Lenoir Community College
Frederick Winslow Taylor
Business Management
David Mercer
Tuesday, February 04, 1997


I. Introduction 6
II. The Younger Years 7
III Midvale Steel Company n
IV Inventions n
V. Pig-Iron Handling Experiments n
VI. Shoveling Experiments .....................................................n
VII. Conclusion .....................................................................n

1. Illustration 1 n
2. Illustration 2 n
3. Illustration 3 n
4. Illustration 4 n
5. Illustration 5 n

1. Differential Piece Rate Wages n
2. Table 2 n
3. Table 3 n
4. Table 4 n
5. Table 5 n


This paper is in response to the assignment for a paper and short speech concerning a
person with relevant contributions to the world of management. Frederick Taylor is
affectionately referred to as the “Father of Scientific Management.” The modern systems of
manufacturing and management would not be the examples of efficiency that they are today,
without the work of Taylor. Frederick Taylor was instrumental in bringing industry out of the
dark ages by beginning to revolutionize the way work was approached. Taylor was able to
increase wages, productivity and reduce per piece costs at the same time. Taylor’s work was
eventually adopted in a wide array of applications. Taylor’s ideas had a significant influence on
the industrial life of all modernized countries. Even Lenin went as far as to publish an article in
Pravda , “Raising the Productivity of Labour,” based on the writings of Taylor. Thus Taylor
changed the way the world conducted business. Taylor’s work was an extension of technology.
It was a marriage of human work and technology. His Priniciples of Scientifiic Management
was conceived to be free of value judgement.

The Younger Years

Frederick W. Taylor was born into a well-to-do family in Philadelphia in 1856 . His
family was not wealthy , but they were well exposed to the high culture of the local society.
Growing up it was expected that Taylor would study to become an attorney. Taylor attended
Phillips-Exeter Academy. He was a devout student, doing very well with his studies. To achieve
good grades, Taylor studied many long hours. It was quite unfortunate that Taylor was to miss
Harvard Law School due to bad eyes that doctors attrributed to studying in the poor light of a
kerosene lamp. In later years it was realized that his eye problem was actually caused by stress,
as it improved after he left Phillips. Taylor moved back home after graduating from Phillips. He
realized that he should take up a trade and got a job as an apprentice machinist and pattern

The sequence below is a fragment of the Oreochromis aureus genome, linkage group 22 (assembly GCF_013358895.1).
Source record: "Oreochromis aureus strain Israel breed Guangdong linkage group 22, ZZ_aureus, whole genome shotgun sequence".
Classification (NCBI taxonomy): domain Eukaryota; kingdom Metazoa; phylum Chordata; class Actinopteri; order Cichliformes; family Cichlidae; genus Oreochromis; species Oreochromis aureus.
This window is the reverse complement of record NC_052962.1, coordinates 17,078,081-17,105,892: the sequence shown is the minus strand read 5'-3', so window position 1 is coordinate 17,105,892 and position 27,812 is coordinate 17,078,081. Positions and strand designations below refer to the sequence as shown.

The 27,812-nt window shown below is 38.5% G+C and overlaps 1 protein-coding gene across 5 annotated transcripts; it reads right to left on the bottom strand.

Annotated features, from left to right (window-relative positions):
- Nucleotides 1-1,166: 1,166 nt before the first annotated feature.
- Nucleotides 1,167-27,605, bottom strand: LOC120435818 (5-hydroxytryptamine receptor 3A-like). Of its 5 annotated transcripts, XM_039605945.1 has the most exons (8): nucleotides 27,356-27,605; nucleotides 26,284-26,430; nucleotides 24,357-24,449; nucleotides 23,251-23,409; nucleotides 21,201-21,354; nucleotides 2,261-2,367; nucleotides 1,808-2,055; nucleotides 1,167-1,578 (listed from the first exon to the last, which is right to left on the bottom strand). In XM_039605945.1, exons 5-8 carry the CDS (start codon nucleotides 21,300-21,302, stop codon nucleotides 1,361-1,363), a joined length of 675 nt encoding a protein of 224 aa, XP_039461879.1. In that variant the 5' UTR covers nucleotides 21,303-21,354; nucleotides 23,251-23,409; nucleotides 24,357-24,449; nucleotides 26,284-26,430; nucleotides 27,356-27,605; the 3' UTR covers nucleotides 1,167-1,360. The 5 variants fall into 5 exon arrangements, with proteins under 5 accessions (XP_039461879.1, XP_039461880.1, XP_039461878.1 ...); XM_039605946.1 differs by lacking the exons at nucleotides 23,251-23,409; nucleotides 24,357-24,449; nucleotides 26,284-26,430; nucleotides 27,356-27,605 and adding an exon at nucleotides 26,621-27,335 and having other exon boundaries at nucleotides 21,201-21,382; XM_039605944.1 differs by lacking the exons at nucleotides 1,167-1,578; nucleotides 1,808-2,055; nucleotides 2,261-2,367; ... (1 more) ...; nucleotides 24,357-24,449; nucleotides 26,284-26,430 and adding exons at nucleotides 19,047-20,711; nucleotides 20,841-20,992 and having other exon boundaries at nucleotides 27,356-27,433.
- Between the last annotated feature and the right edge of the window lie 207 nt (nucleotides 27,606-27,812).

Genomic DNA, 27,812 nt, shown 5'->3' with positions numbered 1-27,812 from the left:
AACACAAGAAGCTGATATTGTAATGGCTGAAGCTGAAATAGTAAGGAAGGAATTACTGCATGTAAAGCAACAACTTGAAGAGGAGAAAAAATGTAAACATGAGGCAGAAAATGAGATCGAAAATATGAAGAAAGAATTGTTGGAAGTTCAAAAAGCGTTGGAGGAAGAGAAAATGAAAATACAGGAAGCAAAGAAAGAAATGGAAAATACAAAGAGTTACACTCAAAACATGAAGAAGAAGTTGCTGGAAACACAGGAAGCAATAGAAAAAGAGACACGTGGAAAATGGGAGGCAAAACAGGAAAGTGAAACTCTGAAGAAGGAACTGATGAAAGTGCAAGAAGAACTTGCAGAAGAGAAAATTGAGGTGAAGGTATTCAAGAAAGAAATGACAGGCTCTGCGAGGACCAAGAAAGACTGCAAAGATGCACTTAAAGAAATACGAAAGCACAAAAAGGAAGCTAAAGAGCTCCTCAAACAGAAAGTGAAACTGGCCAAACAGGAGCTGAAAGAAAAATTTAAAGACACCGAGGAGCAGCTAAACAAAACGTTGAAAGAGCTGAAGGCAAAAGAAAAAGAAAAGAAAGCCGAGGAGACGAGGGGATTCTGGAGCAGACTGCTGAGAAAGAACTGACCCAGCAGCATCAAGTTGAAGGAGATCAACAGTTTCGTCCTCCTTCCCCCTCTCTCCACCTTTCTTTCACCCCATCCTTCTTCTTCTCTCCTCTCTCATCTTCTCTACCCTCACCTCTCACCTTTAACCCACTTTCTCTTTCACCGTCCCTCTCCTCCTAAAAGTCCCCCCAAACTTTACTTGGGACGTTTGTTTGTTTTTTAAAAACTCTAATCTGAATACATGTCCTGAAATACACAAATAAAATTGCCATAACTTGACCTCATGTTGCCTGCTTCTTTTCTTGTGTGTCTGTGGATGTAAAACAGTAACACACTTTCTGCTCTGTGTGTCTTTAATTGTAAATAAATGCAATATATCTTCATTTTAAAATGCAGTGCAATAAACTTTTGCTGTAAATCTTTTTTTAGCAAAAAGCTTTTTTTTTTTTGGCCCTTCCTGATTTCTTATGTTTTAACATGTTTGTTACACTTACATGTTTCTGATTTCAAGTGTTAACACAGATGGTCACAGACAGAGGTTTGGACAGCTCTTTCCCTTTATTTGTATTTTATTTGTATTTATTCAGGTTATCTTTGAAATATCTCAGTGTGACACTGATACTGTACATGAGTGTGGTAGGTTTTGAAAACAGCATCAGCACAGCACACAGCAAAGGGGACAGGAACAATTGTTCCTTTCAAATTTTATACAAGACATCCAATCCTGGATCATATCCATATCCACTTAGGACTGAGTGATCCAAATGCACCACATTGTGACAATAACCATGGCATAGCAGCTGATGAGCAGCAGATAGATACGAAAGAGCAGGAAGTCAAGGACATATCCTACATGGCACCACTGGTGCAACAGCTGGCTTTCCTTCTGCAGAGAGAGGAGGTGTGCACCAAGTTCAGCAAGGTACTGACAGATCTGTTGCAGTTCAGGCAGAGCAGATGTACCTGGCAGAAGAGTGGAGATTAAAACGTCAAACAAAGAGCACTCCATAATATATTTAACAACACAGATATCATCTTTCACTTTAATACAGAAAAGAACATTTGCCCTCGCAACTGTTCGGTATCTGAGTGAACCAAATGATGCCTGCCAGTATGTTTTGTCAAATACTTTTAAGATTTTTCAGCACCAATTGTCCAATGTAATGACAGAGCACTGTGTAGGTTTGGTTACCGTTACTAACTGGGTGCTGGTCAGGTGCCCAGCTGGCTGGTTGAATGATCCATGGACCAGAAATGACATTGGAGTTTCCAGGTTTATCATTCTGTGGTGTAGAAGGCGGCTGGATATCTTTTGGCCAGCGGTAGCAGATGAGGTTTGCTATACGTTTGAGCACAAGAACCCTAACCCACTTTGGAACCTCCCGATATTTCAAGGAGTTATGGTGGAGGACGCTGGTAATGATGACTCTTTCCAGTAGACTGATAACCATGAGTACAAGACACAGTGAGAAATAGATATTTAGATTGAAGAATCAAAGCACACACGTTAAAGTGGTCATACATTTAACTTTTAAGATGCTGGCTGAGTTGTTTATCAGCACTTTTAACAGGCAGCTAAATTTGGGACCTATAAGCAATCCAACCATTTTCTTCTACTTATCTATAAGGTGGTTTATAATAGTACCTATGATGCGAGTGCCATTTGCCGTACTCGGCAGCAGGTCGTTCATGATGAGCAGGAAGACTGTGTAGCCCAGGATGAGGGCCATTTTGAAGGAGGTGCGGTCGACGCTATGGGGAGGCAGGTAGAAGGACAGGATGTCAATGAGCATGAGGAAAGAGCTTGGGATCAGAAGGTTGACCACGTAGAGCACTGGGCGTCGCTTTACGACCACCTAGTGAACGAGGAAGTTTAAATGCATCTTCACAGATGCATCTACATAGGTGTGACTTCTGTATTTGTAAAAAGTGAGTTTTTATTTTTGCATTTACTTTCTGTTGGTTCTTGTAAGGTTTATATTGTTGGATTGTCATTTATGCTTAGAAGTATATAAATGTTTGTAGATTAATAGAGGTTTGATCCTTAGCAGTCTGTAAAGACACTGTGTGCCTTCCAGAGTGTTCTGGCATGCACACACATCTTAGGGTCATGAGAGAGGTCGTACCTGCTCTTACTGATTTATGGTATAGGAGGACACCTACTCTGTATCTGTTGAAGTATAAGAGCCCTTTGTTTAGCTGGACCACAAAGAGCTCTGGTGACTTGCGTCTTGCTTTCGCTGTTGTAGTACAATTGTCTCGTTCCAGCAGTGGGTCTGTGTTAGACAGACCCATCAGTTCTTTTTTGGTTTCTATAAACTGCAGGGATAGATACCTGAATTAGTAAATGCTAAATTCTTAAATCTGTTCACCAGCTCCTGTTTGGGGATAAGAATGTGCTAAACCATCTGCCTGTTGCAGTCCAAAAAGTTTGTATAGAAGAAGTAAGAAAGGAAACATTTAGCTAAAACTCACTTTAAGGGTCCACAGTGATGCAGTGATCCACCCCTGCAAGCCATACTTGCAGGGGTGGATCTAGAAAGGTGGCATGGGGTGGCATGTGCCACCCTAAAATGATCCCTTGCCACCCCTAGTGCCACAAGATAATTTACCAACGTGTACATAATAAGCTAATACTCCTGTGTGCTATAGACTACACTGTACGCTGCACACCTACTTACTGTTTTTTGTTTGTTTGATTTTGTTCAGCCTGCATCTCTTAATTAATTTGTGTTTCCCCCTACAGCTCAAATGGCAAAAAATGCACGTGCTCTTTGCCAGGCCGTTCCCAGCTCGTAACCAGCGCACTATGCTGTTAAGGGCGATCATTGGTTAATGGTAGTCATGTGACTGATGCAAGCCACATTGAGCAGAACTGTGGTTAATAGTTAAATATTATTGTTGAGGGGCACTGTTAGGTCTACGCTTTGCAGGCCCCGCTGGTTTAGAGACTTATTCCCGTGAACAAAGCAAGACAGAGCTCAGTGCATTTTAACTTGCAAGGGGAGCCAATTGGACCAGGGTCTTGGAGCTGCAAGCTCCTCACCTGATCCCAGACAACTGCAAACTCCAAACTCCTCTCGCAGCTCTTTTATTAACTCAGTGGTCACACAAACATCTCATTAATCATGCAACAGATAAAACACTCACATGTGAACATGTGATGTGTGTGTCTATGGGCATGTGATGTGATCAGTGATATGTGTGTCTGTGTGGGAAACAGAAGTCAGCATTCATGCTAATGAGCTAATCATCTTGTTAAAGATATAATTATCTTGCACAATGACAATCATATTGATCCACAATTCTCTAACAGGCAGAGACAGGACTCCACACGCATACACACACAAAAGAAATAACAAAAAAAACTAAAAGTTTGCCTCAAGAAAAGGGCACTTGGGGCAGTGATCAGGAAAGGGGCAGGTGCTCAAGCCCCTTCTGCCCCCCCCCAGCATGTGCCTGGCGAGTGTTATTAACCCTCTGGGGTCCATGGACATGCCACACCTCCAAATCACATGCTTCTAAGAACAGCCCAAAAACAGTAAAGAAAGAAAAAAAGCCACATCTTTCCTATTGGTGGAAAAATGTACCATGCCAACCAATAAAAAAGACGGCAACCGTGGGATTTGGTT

maker. Having spent four years learning his trade, Taylor got a job as a yard laborer at Midvale
Steel Company.
Taylor realized that at this point he needed to continue his education. He convinced the
people at Stevens Institute of Technology to allow him to attend classes long distance. He would
study in his spare time in Philadelphia and go to the school in New Jersey to take his exams. In
June of 1883, Taylor graduated with a Mechanical Engineering degree. He subsequently
joined the American Society of Mechanical Engineers (ASME).

Midvale Steel Company
The Midvale Steel Company was part of the post Civil War expansion of industrialized
Philadelphia. They made steel railroad tires. Due to poor management, Midvale failed in 1873.
Fortunately for Taylor, the company was sold and prospered under the direction of the new
owners. There were two reasons for the success of the company. The first was that the company
was able to improve their scientific processes. The second reason was they were to receive
contracts to manufacture Naval gun forgings. By the 1890’s, Midvale was one of the countries
largest defense contracters. The company was in period of rapid growth. Taylor advanced
quickly at Midvale. In eight years he would be promoted from ordinary laborer through the ranks
of time keeper, machinist, gang boss, foreman, assistant engineer to chief engineer of the plant.
Taylor was promoted to gang boss due to the business turn around and the subsequent influx of
orders. As gang boss Taylor was well aware that the workers could be producing at much
higher levels than they were. As Taylor tried to increase production, he met a lot of resistance
from the workers. This fight to increase production gave Frederick Taylor his first look at the
unsystemized managerial methods commonplace in industry. Typically the fly by the seat of the
pants approach was used to manage manufacturing facilities. Taylor realized that there was a
scientific approach to technical problems. Yet, the current approach to dealing with production
problems such as worker behavior was destructive. There needed to be a way to combine
scientific techniques with constructive management. Conditions were favorable for Taylor to
begin his